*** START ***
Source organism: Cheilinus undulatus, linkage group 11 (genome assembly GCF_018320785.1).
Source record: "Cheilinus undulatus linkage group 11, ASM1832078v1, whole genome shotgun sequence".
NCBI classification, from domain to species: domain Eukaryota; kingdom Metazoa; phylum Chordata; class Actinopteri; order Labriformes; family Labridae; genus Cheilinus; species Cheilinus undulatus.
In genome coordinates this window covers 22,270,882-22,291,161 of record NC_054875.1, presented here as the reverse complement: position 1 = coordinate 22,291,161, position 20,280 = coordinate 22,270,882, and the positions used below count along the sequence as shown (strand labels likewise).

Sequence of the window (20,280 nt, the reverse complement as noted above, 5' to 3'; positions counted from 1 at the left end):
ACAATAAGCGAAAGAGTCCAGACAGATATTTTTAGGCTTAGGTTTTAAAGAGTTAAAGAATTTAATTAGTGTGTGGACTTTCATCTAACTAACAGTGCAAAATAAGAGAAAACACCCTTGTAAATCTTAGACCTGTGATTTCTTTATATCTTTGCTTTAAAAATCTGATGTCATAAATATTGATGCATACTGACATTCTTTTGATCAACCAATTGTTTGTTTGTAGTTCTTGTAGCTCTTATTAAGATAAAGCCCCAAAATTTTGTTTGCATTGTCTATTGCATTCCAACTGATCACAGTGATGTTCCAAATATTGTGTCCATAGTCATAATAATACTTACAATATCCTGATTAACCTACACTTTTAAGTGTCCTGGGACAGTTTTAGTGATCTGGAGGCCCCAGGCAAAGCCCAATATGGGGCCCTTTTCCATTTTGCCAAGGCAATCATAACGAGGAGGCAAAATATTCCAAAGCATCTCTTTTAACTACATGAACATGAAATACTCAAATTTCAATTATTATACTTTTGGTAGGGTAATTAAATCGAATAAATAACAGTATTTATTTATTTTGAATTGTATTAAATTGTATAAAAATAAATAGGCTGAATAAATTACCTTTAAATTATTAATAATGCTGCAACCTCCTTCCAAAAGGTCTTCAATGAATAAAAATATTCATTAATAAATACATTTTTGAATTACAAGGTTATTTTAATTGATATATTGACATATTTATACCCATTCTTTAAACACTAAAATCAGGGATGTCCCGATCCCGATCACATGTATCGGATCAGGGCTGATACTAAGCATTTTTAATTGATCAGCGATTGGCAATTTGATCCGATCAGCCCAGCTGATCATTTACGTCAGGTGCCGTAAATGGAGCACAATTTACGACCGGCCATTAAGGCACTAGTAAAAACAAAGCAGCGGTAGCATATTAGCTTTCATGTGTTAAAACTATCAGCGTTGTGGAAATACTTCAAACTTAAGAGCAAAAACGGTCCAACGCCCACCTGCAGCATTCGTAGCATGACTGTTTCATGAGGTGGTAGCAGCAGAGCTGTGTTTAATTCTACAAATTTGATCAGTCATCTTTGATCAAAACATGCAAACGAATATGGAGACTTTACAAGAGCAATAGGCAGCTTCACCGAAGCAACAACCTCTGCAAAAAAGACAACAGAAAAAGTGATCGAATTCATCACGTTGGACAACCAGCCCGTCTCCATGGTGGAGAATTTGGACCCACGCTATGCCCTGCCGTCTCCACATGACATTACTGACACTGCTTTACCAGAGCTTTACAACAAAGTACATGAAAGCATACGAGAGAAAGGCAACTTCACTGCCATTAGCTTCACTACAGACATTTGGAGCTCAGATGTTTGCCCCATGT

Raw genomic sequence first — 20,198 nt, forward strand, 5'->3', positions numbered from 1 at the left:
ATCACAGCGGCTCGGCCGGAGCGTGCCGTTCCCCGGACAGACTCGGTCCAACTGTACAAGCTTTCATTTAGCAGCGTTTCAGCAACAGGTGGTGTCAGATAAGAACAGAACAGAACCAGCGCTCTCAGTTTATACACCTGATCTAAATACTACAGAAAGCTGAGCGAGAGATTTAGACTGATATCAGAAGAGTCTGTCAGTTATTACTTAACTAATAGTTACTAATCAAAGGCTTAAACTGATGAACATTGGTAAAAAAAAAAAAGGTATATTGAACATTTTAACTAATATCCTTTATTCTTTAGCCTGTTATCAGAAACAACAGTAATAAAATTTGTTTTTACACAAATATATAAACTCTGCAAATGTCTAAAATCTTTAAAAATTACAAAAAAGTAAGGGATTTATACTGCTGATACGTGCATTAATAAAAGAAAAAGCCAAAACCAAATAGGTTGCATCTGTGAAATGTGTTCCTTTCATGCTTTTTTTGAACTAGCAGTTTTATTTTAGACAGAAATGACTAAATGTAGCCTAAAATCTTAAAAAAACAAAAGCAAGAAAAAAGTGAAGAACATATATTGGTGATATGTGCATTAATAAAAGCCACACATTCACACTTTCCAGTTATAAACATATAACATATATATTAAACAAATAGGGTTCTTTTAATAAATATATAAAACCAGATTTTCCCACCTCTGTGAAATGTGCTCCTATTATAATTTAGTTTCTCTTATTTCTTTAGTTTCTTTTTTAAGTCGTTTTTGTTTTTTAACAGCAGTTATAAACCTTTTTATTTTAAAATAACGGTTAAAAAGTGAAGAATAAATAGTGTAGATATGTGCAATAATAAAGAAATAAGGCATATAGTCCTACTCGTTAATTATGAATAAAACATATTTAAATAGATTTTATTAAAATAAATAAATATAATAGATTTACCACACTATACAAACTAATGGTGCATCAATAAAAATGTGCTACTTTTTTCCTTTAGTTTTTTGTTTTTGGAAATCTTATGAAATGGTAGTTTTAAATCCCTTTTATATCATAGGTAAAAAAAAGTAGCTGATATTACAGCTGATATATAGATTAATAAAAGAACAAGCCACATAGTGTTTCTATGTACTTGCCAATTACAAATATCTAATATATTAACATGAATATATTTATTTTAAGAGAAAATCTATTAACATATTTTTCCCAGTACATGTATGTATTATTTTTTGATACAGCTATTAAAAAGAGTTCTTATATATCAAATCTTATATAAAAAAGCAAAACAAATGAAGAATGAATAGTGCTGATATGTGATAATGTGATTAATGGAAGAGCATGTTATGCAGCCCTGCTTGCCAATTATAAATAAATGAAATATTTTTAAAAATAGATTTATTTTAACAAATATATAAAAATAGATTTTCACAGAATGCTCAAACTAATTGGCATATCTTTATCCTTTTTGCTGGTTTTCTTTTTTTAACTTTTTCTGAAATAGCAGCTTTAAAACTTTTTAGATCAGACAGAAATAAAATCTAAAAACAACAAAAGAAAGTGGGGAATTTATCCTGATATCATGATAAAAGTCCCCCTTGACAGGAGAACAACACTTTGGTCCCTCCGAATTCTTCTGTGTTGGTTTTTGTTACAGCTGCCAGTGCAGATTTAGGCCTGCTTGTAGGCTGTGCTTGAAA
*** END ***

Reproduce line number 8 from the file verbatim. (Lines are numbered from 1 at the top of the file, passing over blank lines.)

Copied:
ATCACAGCGGCTCGGCCGGAGCGTGCCGTTCCCCGGACAGACTCGGTCCAACTGTACAAGCTTTCATTTAGCAGCGTTTCAGCAACAGGTGGTGTCAGATAAGAACAGAACAGAACCAGCGCTCTCAGTTTATACACCTGATCTAAATACTACAGAAAGCTGAGCGAGAGATTTAGACTGATATCAGAAGAGTCTGTCAGTTATTACTTAACTAATAGTTACTAATCAAAGGCTTAAACTGATGAACATTGGTAAAAAAAAAAAAGGTATATTGAACATTTTAACTAATATCCTTTATTCTTTAGCCTGTTATCAGAAACAACAGTAATAAAATTTGTTTTTACACAAATATATAAACTCTGCAAATGTCTAAAATCTTTAAAAATTACAAAAAAGTAAGGGATTTATACTGCTGATACGTGCATTAATAAAAGAAAAAGCCAAAACCAAATAGGTTGCATCTGTGAAATGTGTTCCTTTCATGCTTTTTTTGAACTAGCAGTTTTATTTTAGACAGAAATGACTAAATGTAGCCTAAAATCTTAAAAAAACAAAAGCAAGAAAAAAGTGAAGAACATATATTGGTGATATGTGCATTAATAAAAGCCACACATTCACACTTTCCAGTTATAAACATATAACATATATATTAAACAAATAGGGTTCTTTTAATAAATATATAAAACCAGATTTTCCCACCTCTGTGAAATGTGCTCCTATTATAATTTAGTTTCTCTTATTTCTTTAGTTTCTTTTTTAAGTCGTTTTTGTTTTTTAACAGCAGTTATAAACCTTTTTATTTTAAAATAACGGTTAAAAAGTGAAGAATAAATAGTGTAGATATGTGCAATAATAAAGAAATAAGGCATATAGTCCTACTCGTTAATTATGAATAAAACATATTTAAATAGATTTTATTAAAATAAATAAATATAATAGATTTACCACACTATACAAACTAATGGTGCATCAATAAAAATGTGCTACTTTTTTCCTTTAGTTTTTTGTTTTTGGAAATCTTATGAAATGGTAGTTTTAAATCCCTTTTATATCATAGGTAAAAAAAAGTAGCTGATATTACAGCTGATATATAGATTAATAAAAGAACAAGCCACATAGTGTTTCTATGTACTTGCCAATTACAAATATCTAATATATTAACATGAATATATTTATTTTAAGAGAAAATCTATTAACATATTTTTCCCAGTACATGTATGTATTATTTTTTGATACAGCTATTAAAAAGAGTTCTTATATATCAAATCTTATATAAAAAAGCAAAACAAATGAAGAATGAATAGTGCTGATATGTGATAATGTGATTAATGGAAGAGCATGTTATGCAGCCCTGCTTGCCAATTATAAATAAATGAAATATTTTTAAAAATAGATTTATTTTAACAAATATATAAAAATAGATTTTCACAGAATGCTCAAACTAATTGGCATATCTTTATCCTTTTTGCTGGTTTTCTTTTTTTAACTTTTTCTGAAATAGCAGCTTTAAAACTTTTTAGATCAGACAGAAATAAAATCTAAAAACAACAAAAGAAAGTGGGGAATTTATCCTGATATCATGATAAAAGTCCCCCTTGACAGGAGAACAACACTTTGGTCCCTCCGAATTCTTCTGTGTTGGTTTTTGTTACAGCTGCCAGTGCAGATTTAGGCCTGCTTGTAGGCTGTGCTTGAAA